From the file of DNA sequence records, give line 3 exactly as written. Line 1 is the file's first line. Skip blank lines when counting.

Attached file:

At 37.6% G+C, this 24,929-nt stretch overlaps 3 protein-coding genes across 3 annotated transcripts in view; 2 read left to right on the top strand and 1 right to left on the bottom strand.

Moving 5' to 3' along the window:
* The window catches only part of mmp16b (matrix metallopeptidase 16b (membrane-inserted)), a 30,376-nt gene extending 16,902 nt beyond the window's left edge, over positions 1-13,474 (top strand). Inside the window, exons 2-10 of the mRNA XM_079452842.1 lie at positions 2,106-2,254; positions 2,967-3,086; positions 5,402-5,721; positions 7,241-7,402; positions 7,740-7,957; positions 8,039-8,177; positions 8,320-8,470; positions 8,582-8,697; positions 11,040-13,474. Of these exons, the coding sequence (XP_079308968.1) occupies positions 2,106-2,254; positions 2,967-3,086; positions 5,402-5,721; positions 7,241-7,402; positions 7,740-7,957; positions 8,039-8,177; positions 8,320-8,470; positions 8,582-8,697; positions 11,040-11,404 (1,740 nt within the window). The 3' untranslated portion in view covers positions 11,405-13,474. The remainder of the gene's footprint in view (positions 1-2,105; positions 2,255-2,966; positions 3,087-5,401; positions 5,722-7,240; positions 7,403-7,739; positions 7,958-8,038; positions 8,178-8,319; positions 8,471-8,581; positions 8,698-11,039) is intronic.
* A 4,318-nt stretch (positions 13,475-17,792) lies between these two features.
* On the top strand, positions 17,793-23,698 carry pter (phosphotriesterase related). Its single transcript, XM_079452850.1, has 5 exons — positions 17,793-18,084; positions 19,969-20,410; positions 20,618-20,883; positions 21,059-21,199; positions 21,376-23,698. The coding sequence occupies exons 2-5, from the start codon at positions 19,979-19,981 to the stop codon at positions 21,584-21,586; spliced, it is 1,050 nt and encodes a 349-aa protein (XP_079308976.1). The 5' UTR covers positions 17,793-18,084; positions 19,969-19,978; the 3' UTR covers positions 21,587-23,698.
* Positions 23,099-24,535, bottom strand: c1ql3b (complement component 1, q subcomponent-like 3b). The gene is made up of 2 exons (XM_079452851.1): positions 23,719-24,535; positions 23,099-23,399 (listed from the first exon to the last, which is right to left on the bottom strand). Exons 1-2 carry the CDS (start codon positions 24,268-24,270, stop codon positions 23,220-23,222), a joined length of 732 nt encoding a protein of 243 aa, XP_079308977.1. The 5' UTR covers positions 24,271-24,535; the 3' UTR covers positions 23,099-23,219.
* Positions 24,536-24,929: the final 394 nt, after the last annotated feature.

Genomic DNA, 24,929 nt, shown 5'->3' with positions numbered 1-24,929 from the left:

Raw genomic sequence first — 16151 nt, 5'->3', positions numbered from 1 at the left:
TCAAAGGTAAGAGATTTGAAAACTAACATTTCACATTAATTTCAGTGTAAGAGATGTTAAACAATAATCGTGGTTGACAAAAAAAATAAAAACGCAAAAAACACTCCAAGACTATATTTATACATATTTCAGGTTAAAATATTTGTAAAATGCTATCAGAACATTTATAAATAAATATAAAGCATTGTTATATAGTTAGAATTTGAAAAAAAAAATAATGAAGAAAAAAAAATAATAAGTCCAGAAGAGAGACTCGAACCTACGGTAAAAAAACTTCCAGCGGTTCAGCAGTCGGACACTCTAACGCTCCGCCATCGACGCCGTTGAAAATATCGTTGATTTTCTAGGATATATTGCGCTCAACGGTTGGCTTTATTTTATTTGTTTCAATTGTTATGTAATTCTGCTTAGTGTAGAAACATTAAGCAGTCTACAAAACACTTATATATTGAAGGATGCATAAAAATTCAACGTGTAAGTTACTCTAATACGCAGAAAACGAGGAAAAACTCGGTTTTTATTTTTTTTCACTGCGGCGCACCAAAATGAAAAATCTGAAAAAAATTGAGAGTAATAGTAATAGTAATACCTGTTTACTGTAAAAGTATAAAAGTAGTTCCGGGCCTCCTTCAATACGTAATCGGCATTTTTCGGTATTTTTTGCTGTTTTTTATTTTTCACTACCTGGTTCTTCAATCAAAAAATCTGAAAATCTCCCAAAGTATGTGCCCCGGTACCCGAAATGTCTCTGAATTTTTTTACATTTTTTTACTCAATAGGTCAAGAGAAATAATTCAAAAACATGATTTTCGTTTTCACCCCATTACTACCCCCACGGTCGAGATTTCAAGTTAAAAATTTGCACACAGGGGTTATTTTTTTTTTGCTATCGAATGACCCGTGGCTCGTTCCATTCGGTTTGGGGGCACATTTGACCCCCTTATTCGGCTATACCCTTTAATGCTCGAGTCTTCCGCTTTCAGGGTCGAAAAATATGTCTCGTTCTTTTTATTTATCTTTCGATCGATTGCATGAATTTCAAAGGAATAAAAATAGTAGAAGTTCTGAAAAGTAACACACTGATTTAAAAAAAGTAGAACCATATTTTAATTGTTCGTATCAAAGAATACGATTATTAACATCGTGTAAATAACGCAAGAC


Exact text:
* The window catches only part of mmp16b (matrix metallopeptidase 16b (membrane-inserted)), a 30,376-nt gene extending 16,902 nt beyond the window's left edge, over positions 1-13,474 (top strand). Inside the window, exons 2-10 of the mRNA XM_079452842.1 lie at positions 2,106-2,254; positions 2,967-3,086; positions 5,402-5,721; positions 7,241-7,402; positions 7,740-7,957; positions 8,039-8,177; positions 8,320-8,470; positions 8,582-8,697; positions 11,040-13,474. Of these exons, the coding sequence (XP_079308968.1) occupies positions 2,106-2,254; positions 2,967-3,086; positions 5,402-5,721; positions 7,241-7,402; positions 7,740-7,957; positions 8,039-8,177; positions 8,320-8,470; positions 8,582-8,697; positions 11,040-11,404 (1,740 nt within the window). The 3' untranslated portion in view covers positions 11,405-13,474. The remainder of the gene's footprint in view (positions 1-2,105; positions 2,255-2,966; positions 3,087-5,401; positions 5,722-7,240; positions 7,403-7,739; positions 7,958-8,038; positions 8,178-8,319; positions 8,471-8,581; positions 8,698-11,039) is intronic.